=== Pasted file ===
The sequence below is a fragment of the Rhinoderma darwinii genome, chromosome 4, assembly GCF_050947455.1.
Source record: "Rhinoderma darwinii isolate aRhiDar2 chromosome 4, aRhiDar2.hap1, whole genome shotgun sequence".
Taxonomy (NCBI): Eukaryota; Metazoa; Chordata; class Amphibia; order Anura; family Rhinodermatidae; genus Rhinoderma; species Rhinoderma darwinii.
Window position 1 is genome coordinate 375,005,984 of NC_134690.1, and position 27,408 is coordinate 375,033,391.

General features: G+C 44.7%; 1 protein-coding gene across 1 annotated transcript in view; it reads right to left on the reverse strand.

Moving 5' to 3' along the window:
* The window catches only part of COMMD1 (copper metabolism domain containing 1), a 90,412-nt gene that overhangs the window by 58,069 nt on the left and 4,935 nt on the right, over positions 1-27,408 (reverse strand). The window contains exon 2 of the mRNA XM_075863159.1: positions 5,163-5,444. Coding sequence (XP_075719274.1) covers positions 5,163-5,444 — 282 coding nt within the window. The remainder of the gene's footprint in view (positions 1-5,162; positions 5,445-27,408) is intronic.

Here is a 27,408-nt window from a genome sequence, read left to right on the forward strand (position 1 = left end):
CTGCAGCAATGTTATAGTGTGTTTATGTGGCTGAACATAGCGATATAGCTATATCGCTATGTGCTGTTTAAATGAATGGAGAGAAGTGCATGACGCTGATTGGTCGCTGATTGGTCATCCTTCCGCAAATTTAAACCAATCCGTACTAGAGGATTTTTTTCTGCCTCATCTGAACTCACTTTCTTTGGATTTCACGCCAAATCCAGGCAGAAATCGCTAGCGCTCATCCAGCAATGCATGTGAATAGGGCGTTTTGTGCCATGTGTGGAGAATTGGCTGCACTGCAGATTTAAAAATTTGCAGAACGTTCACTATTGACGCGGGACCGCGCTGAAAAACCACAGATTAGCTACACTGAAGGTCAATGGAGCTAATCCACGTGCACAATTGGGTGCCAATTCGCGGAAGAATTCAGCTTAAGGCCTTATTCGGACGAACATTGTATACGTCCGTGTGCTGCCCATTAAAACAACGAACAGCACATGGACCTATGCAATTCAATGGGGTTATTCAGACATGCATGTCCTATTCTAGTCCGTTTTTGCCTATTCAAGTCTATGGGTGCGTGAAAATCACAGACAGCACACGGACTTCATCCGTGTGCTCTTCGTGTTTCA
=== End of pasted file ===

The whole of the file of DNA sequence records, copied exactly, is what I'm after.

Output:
The sequence below is a fragment of the Rhinoderma darwinii genome, chromosome 4, assembly GCF_050947455.1.
Source record: "Rhinoderma darwinii isolate aRhiDar2 chromosome 4, aRhiDar2.hap1, whole genome shotgun sequence".
Taxonomy (NCBI): Eukaryota; Metazoa; Chordata; class Amphibia; order Anura; family Rhinodermatidae; genus Rhinoderma; species Rhinoderma darwinii.
Window position 1 is genome coordinate 375,005,984 of NC_134690.1, and position 27,408 is coordinate 375,033,391.

General features: G+C 44.7%; 1 protein-coding gene across 1 annotated transcript in view; it reads right to left on the reverse strand.

Moving 5' to 3' along the window:
* The window catches only part of COMMD1 (copper metabolism domain containing 1), a 90,412-nt gene that overhangs the window by 58,069 nt on the left and 4,935 nt on the right, over positions 1-27,408 (reverse strand). The window contains exon 2 of the mRNA XM_075863159.1: positions 5,163-5,444. Coding sequence (XP_075719274.1) covers positions 5,163-5,444 — 282 coding nt within the window. The remainder of the gene's footprint in view (positions 1-5,162; positions 5,445-27,408) is intronic.

Here is a 27,408-nt window from a genome sequence, read left to right on the forward strand (position 1 = left end):
CTGCAGCAATGTTATAGTGTGTTTATGTGGCTGAACATAGCGATATAGCTATATCGCTATGTGCTGTTTAAATGAATGGAGAGAAGTGCATGACGCTGATTGGTCGCTGATTGGTCATCCTTCCGCAAATTTAAACCAATCCGTACTAGAGGATTTTTTTCTGCCTCATCTGAACTCACTTTCTTTGGATTTCACGCCAAATCCAGGCAGAAATCGCTAGCGCTCATCCAGCAATGCATGTGAATAGGGCGTTTTGTGCCATGTGTGGAGAATTGGCTGCACTGCAGATTTAAAAATTTGCAGAACGTTCACTATTGACGCGGGACCGCGCTGAAAAACCACAGATTAGCTACACTGAAGGTCAATGGAGCTAATCCACGTGCACAATTGGGTGCCAATTCGCGGAAGAATTCAGCTTAAGGCCTTATTCGGACGAACATTGTATACGTCCGTGTGCTGCCCATTAAAACAACGAACAGCACATGGACCTATGCAATTCAATGGGGTTATTCAGACATGCATGTCCTATTCTAGTCCGTTTTTGCCTATTCAAGTCTATGGGTGCGTGAAAATCACAGACAGCACACGGACTTCATCCGTGTGCTCTTCGTGTTTCA